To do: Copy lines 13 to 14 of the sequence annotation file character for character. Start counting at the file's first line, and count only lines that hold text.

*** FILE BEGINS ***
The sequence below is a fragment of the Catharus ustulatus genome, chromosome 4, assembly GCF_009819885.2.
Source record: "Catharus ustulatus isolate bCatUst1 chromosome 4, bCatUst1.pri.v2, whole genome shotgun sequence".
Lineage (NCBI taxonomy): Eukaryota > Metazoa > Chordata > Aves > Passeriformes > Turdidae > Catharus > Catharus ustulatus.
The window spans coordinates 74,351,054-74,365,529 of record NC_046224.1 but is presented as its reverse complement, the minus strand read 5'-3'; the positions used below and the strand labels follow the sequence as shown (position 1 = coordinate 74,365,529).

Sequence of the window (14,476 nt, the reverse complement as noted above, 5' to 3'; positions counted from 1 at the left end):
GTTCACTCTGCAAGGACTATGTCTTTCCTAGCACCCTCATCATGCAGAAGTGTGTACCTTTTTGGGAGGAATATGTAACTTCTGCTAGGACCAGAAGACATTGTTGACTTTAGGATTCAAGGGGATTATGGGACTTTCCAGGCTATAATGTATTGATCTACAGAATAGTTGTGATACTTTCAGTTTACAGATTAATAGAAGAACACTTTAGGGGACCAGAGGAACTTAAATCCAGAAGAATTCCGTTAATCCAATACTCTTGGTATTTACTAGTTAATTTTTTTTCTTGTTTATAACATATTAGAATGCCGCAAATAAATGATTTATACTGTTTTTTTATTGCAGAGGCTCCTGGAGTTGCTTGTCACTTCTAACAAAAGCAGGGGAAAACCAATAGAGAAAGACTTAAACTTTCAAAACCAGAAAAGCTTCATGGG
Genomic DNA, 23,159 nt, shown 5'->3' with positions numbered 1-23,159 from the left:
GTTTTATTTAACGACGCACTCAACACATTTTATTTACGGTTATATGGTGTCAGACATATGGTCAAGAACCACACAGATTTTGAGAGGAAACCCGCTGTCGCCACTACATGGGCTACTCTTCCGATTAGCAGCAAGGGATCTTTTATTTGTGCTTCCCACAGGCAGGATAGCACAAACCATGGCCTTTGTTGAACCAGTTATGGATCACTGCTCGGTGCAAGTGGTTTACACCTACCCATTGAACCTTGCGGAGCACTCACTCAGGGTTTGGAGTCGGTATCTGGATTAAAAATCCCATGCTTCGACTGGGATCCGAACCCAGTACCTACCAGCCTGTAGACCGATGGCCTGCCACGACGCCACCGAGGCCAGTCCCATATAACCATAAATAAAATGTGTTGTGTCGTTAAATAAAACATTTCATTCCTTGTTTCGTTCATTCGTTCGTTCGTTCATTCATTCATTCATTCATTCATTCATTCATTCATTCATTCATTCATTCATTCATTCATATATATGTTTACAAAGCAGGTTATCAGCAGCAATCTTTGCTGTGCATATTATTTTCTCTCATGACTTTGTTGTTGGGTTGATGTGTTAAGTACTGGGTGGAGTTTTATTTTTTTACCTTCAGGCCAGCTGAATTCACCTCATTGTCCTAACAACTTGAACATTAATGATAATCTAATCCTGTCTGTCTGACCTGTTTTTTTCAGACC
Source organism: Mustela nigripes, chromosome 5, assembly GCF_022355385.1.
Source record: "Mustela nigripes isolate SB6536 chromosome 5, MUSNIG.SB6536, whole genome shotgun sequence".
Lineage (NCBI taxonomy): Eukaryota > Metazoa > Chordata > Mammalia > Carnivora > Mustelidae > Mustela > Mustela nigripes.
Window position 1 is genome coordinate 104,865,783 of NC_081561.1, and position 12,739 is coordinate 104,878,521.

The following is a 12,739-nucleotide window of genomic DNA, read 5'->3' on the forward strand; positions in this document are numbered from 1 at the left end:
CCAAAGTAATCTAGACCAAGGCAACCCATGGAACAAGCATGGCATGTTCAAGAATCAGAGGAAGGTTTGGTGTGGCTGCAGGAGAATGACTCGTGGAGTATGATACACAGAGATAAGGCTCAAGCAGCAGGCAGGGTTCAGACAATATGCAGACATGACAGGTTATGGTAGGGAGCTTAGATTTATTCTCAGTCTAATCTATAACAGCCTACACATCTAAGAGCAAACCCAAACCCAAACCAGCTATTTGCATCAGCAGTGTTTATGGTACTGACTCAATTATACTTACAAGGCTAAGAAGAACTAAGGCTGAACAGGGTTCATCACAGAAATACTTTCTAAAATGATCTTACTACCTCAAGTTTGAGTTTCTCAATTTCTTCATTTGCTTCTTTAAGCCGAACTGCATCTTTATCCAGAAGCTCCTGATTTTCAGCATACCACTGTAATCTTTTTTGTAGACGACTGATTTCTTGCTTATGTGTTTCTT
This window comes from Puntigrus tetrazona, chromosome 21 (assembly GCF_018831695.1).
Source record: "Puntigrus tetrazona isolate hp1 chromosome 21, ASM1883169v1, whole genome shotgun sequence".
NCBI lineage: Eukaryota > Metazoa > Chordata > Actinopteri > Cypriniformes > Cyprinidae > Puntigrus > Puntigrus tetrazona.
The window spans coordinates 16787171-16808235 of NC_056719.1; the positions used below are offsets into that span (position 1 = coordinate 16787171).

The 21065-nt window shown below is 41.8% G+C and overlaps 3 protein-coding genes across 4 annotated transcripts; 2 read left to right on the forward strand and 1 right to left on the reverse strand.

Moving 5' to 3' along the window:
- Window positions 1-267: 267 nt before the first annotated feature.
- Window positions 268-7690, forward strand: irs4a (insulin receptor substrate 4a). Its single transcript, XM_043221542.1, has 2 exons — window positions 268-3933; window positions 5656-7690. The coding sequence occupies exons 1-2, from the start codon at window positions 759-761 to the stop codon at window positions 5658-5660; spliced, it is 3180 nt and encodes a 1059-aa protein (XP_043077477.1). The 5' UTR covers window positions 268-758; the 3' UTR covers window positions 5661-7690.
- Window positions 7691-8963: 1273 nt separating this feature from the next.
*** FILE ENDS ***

The following is a 12,739-nucleotide window of genomic DNA, read 5'->3' on the forward strand; positions in this document are numbered from 1 at the left end:
CCAAAGTAATCTAGACCAAGGCAACCCATGGAACAAGCATGGCATGTTCAAGAATCAGAGGAAGGTTTGGTGTGGCTGCAGGAGAATGACTCGTGGAGTATGATACACAGAGATAAGGCTCAAGCAGCAGGCAGGGTTCAGACAATATGCAGACATGACAGGTTATGGTAGGGAGCTTAGATTTATTCTCAGTCTAATCTATAACAGCCTACACATCTAAGAGCAAACCCAAACCCAAACCAGCTATTTGCATCAGCAGTGTTTATGGTACTGACTCAATTATACTTACAAGGCTAAGAAGAACTAAGGCTGAACAGGGTTCATCACAGAAATACTTTCTAAAATGATCTTACTACCTCAAGTTTGAGTTTCTCAATTTCTTCATTTGCTTCTTTAAGCCGAACTGCATCTTTATCCAGAAGCTCCTGATTTTCAGCATACCACTGTAATCTTTTTTGTAGACGACTGATTTCTTGCTTATGTGTTTCTT